On Wednesday, the UN, together with the Netherlands, collected money at a donor conference to avert the crisis. “We must act now,” said Kitack Lim, Secretary General of the World Maritime Organization (IMO). “It’s time now. The risks are high.”
The UN estimates the cost of the rescue at $144 million. 80 million dollars (about 76 million euros) would be needed to pump the oil from the “Safer” to another ship over several months. The aging tanker would then be towed to a shipyard and sold. At a UN donor conference on Wednesday, however, initially only around 31 million euros were raised. With the exception of the rich Gulf Emirate of Qatar, only European countries, including Germany, Switzerland and France, pledged funds. The UN and the Netherlands plan to try to raise more funds this month.
Houthi rebels agree to UN proposal
After many warnings and delays, also because of the conflict, there is movement in the rescue plan: the Houthi rebels, who have controlled nearby ports since their advance in Yemen, initially agreed in principle to the UN proposal.
Time is running out. Rust and the delayed maintenance could lead to oil leaks at any time, or the gas accumulated in the tanks could ignite and cause an explosion and large fire. It would then take about a week for the oil slick to reach shores. The already suffering fishing, livelihood for 1.7 million people, would be at an end for the time being, dirty desalination plants would endanger the water supply. The important ports of Hudaydah and Salif would probably have to close for months. That too would be devastating for the country, which imports 90 percent of its food.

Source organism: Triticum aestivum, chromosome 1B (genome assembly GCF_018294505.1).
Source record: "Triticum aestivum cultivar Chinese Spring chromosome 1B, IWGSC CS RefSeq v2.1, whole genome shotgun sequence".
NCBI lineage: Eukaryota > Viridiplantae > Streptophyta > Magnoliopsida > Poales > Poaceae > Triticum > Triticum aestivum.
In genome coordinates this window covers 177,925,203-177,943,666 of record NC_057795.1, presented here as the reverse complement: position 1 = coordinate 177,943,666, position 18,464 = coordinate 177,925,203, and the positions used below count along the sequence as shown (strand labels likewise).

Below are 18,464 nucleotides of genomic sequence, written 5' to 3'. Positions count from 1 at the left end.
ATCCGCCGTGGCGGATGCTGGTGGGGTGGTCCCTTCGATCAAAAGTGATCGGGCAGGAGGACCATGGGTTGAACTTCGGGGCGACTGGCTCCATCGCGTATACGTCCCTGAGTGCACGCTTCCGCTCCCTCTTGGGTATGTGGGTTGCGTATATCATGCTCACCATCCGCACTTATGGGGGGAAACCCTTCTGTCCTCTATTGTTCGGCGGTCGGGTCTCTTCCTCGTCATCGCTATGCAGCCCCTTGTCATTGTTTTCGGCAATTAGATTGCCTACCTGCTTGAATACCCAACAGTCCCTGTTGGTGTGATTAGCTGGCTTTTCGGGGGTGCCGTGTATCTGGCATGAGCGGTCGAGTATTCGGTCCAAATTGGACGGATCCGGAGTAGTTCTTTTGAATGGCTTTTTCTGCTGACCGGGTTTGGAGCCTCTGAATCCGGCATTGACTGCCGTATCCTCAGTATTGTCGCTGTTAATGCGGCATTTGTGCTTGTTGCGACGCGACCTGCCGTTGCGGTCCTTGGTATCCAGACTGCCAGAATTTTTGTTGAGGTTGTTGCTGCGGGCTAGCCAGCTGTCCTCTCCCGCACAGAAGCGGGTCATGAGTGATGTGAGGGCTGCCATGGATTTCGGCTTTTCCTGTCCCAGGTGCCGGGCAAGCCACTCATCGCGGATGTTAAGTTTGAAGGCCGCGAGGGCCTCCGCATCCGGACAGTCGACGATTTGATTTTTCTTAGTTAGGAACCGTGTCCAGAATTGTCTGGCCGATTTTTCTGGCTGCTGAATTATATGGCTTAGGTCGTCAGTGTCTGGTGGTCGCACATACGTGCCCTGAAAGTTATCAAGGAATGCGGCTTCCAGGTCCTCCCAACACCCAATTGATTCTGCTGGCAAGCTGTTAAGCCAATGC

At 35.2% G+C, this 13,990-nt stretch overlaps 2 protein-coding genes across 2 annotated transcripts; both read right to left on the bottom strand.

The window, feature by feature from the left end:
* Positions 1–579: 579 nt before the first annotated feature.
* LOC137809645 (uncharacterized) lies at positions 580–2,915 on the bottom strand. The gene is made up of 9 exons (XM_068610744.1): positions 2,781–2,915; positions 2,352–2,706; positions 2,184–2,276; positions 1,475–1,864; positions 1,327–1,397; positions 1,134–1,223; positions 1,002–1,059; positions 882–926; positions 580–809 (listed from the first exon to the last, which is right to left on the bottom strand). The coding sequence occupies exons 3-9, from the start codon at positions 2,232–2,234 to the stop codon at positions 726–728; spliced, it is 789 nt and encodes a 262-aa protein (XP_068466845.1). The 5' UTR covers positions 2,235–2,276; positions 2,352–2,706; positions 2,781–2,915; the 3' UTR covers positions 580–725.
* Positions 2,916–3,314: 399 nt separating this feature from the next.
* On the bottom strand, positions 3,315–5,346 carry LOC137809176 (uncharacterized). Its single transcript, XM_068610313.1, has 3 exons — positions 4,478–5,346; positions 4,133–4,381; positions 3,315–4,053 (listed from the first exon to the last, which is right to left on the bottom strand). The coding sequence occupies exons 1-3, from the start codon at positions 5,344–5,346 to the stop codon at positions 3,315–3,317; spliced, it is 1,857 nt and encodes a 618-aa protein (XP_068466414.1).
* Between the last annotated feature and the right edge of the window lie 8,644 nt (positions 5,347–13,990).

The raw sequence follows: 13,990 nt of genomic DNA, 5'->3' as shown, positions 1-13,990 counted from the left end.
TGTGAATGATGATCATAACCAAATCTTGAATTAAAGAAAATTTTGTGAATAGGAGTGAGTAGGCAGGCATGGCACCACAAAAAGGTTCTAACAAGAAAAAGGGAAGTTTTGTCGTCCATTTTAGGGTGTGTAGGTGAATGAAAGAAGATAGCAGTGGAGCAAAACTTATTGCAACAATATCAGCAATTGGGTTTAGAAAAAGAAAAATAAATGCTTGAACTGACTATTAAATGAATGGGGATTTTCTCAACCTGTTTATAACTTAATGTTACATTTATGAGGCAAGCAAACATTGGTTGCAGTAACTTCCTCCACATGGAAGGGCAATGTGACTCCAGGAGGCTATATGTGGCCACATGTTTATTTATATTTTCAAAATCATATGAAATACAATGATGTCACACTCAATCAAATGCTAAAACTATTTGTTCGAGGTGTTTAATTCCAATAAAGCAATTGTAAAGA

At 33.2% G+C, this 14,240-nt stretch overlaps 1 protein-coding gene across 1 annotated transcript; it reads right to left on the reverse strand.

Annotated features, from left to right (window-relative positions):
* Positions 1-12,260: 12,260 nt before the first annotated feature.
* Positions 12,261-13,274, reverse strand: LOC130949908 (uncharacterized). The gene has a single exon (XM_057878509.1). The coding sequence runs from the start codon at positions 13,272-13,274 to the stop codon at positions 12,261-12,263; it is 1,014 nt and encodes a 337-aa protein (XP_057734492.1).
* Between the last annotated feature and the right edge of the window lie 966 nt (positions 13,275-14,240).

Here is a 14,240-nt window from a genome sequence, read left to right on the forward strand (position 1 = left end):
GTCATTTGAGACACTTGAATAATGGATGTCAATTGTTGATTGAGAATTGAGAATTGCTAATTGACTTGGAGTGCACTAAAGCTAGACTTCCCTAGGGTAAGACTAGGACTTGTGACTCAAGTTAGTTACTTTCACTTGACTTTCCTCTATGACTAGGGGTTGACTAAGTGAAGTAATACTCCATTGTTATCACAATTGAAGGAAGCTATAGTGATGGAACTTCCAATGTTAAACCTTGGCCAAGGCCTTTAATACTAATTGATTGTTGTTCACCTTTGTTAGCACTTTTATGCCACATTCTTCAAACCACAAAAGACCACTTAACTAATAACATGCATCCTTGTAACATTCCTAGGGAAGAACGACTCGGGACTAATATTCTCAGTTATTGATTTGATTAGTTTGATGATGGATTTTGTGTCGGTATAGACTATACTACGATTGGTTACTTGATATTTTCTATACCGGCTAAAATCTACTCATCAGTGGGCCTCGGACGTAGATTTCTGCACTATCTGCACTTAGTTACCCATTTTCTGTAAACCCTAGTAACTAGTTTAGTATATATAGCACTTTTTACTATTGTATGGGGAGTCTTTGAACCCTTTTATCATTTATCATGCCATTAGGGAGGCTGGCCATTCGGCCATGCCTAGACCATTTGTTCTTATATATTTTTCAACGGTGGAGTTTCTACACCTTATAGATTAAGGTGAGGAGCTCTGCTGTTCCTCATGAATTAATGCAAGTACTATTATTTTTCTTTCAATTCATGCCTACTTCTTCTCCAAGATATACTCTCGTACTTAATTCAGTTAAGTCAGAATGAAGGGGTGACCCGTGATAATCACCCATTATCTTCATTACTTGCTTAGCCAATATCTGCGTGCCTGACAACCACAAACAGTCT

Greenpeace draws dramatic scenario
Environmentalists remember the oil disaster with the tanker “Exxon Valdez” off Alaska in 1989. In the case of the “Safer” up to four times as much oil could escape. The organization Greenpeace predicts a dramatic scenario for animals, plants and corals in the Red Sea. The ACAPS analysis project estimates that a fire on the “Safer” would contaminate 500 square kilometers of agricultural land. Soot would cover papaya, citrus and mango fruits and endanger corn, tomato or sweet potato crops.
Yemen could never afford clean-up work after such a catastrophe costing around 20 billion dollars (18.9 billion euros). An oil slick up to Saudi Arabia and on the other side of the Bab al-Mandab strait could have completely different consequences: the important shipping route and access to the Suez Canal might have to be closed. For logistics and trade, it would be a dramatic rehash of the “Ever Given” case – the container ship that blocked the Suez Canal for days. Twelve percent of global trade passes through the waterway every day.